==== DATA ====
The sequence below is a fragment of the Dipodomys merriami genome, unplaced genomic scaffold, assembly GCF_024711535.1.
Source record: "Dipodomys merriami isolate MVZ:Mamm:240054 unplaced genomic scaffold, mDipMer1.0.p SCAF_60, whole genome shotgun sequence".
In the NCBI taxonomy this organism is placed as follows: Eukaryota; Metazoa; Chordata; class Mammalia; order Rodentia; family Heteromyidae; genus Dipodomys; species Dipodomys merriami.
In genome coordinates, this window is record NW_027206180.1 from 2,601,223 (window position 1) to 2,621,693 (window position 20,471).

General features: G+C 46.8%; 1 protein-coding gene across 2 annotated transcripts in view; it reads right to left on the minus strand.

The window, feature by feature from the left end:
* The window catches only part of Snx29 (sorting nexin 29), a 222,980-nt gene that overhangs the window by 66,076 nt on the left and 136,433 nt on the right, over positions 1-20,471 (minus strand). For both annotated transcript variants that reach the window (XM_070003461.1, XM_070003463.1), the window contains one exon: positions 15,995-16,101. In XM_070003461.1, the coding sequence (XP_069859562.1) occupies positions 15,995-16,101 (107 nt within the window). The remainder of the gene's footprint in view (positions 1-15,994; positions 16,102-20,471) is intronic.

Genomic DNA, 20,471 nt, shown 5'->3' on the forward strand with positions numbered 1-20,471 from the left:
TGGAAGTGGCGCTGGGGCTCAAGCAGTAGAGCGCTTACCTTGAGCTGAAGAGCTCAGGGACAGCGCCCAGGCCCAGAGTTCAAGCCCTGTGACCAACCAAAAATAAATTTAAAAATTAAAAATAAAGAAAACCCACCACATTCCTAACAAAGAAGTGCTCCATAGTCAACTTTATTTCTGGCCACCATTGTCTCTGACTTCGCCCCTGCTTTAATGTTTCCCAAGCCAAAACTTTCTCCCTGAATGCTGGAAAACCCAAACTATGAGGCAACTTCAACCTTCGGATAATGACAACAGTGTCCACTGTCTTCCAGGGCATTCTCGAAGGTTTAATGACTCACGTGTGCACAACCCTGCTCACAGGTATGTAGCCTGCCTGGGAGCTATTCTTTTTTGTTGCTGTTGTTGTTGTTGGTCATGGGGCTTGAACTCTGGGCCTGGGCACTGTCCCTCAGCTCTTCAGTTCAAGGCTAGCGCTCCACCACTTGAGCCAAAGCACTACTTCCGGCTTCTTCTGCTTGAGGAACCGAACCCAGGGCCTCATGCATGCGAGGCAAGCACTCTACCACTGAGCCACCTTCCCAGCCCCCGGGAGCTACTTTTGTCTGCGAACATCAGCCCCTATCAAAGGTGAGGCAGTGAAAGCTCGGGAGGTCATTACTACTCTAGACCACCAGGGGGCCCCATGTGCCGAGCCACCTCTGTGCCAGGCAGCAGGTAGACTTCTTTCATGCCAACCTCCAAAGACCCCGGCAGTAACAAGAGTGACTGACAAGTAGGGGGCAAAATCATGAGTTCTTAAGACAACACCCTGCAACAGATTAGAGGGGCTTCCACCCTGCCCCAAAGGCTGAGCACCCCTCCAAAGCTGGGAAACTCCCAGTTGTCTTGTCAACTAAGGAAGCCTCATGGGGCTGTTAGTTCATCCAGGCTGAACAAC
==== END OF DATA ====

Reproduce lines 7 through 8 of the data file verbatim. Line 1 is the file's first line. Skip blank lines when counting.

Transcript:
* The window catches only part of Snx29 (sorting nexin 29), a 222,980-nt gene that overhangs the window by 66,076 nt on the left and 136,433 nt on the right, over positions 1-20,471 (minus strand). For both annotated transcript variants that reach the window (XM_070003461.1, XM_070003463.1), the window contains one exon: positions 15,995-16,101. In XM_070003461.1, the coding sequence (XP_069859562.1) occupies positions 15,995-16,101 (107 nt within the window). The remainder of the gene's footprint in view (positions 1-15,994; positions 16,102-20,471) is intronic.

Genomic DNA, 20,471 nt, shown 5'->3' on the forward strand with positions numbered 1-20,471 from the left: